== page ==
Your team should be talking on the volleyball court before the serve.
Here's some important information they should be saying....
If you are in the back row, then you also need to call out where and who the front row hitters are on the opposite team.
Calling out the opposing team’s front row hitters is not just a job for the blockers, it’s everybody’s responsibility to identify who on the other team is capable or eligible to send the ball over to your side.
If the player on my right isn’t saying anything about what they see and the player on my left isn’t talking to me between plays, then I have no way of knowing if we are all seeing the same thing.
And as a team we need to all be seeing the same thing.
Here’s something else to think about.
When a crime is committed did you know that most eyewitnesses don’t report seeing the same thing?
Think about that for a minute.
People see things developing in different ways and that includes girls volleyball players.
Do the three or six of us all know that the setter on the other team is front row?
Just because we should know, doesn’t mean we do know and time and time again balls fall in front of the one or two players caught by surprise because they didn’t
some key information that all of their other teammates knew or should have told them.
It isn’t necessarily their fault that they didn’t see what happened, but it is the responsibility of one or more players to call out, talk to and make sure that everybody knows what is happening.
Think about it...
if three people on a team of six players are not communicating about what they see developing either during a play or before it, that’s half a team not talking to each other!
So my front row teammates may know that the other team’s setter is in the front row, but if my back row players don’t know this....
...when she dumps the ball into our court and my team's back row defense is taken by surprise because they didn’t know that the opposing team’s setter was front row, then who should have said something?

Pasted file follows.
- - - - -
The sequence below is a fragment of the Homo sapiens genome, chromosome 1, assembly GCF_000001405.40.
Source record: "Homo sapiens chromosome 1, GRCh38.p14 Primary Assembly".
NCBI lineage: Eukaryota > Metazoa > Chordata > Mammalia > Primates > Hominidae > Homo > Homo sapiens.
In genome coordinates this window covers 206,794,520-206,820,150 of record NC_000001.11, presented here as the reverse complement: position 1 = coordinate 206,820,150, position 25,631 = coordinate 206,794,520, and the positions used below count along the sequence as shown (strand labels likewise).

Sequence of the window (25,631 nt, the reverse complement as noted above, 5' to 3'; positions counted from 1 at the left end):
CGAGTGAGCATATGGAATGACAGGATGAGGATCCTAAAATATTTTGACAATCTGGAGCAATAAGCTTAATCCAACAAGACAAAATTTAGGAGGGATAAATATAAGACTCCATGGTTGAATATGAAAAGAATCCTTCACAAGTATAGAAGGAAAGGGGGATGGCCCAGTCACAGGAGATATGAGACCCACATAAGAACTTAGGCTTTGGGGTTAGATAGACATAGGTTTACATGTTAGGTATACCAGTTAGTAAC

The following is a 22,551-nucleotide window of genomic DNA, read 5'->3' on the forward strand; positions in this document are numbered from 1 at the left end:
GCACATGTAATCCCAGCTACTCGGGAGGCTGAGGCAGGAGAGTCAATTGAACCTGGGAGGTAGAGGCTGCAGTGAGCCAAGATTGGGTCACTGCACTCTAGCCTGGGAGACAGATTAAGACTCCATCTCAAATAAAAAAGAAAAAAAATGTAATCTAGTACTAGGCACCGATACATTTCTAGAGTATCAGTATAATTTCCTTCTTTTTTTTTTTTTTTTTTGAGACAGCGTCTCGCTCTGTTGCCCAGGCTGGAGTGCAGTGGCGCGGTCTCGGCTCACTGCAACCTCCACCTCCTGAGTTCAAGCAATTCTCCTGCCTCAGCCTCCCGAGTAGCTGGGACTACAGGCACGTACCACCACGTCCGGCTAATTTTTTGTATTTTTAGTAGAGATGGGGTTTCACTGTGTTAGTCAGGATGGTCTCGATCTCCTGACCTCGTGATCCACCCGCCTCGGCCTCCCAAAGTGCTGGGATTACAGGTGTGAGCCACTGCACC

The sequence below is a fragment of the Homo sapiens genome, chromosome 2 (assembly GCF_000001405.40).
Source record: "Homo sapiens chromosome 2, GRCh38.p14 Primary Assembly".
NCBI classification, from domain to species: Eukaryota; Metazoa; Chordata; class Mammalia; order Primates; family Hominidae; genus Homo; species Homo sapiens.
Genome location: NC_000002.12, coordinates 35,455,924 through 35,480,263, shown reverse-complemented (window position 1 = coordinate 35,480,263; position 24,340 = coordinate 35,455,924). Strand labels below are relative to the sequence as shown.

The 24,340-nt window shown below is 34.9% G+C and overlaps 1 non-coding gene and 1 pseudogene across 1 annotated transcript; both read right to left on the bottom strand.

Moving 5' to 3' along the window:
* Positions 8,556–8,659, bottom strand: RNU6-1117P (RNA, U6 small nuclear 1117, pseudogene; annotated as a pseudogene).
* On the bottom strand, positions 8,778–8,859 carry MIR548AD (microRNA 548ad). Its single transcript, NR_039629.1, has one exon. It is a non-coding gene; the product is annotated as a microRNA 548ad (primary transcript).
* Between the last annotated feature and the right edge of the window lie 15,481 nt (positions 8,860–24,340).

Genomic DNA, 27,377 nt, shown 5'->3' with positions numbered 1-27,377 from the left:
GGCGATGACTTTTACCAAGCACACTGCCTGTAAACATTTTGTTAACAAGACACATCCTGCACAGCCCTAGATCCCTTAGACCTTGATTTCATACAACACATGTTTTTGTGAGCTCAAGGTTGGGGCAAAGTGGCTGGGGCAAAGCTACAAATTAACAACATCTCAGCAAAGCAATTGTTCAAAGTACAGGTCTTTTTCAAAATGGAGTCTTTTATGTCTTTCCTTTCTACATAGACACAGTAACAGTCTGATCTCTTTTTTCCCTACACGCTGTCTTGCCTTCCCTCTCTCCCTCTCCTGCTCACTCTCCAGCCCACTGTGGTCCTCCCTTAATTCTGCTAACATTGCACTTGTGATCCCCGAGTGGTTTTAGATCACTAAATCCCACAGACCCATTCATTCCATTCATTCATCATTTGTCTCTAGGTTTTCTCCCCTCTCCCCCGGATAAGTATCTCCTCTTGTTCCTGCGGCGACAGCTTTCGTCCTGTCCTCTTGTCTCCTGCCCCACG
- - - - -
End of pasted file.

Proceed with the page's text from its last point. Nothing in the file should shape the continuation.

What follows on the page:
The answer is “everybody.”
If six players call out “front row setter”, or “watch the cross court hit” or something similar, then all six players know what each other is seeing and thinking.
Everyone is in the loop.
In professional volleyball, when I played back row, before my team served the ball I would ask one, two or three of my front row players “Hey______ you got that front row setter, right?” or “hey_______ don’t forget she likes to hit cross court.”
On each and every play that I was back row, I talked about what I saw developing and I gave my blocker(s) valuable court information quickly, so I knew that we were all on the same page with everyone ready to see and react to the same thing when it happened.
This has been an important message by your favorite volleyball coach! That's me!!
Thanks for visiting.
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I share alot of individual, partner and easy-to-do volleyball serving drills we do in class with my followers.
Many of these volleyball practice drills you can do at home by yourself or try at your next practice with your teammates.
If you're a B team or JV player trying to make varsity next year...your goal should be to complete 1000 reps a day of at least three of the basic skills on your own...volleyball passing, serving and setting should be at the top of the list.
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